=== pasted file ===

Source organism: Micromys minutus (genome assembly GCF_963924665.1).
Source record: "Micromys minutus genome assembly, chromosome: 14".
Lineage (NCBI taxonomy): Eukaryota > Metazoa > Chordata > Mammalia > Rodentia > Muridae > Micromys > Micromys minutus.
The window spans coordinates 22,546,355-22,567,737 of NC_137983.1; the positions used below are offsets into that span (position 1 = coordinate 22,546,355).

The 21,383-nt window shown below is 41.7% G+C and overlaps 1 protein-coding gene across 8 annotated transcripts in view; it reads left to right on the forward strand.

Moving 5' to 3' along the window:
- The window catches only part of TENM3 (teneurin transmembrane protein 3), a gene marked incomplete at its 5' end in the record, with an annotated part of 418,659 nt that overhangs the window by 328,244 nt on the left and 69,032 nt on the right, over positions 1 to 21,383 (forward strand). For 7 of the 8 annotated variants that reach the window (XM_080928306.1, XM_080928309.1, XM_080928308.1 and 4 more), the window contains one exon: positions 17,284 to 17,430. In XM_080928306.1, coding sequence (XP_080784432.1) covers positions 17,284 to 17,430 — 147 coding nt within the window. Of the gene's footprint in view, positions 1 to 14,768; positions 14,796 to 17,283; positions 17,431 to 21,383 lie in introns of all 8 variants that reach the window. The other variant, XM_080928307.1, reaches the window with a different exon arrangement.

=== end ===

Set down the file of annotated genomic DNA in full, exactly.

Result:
Source organism: Micromys minutus (genome assembly GCF_963924665.1).
Source record: "Micromys minutus genome assembly, chromosome: 14".
Lineage (NCBI taxonomy): Eukaryota > Metazoa > Chordata > Mammalia > Rodentia > Muridae > Micromys > Micromys minutus.
The window spans coordinates 22,546,355-22,567,737 of NC_137983.1; the positions used below are offsets into that span (position 1 = coordinate 22,546,355).

The 21,383-nt window shown below is 41.7% G+C and overlaps 1 protein-coding gene across 8 annotated transcripts in view; it reads left to right on the forward strand.

Moving 5' to 3' along the window:
- The window catches only part of TENM3 (teneurin transmembrane protein 3), a gene marked incomplete at its 5' end in the record, with an annotated part of 418,659 nt that overhangs the window by 328,244 nt on the left and 69,032 nt on the right, over positions 1 to 21,383 (forward strand). For 7 of the 8 annotated variants that reach the window (XM_080928306.1, XM_080928309.1, XM_080928308.1 and 4 more), the window contains one exon: positions 17,284 to 17,430. In XM_080928306.1, coding sequence (XP_080784432.1) covers positions 17,284 to 17,430 — 147 coding nt within the window. Of the gene's footprint in view, positions 1 to 14,768; positions 14,796 to 17,283; positions 17,431 to 21,383 lie in introns of all 8 variants that reach the window. The other variant, XM_080928307.1, reaches the window with a different exon arrangement.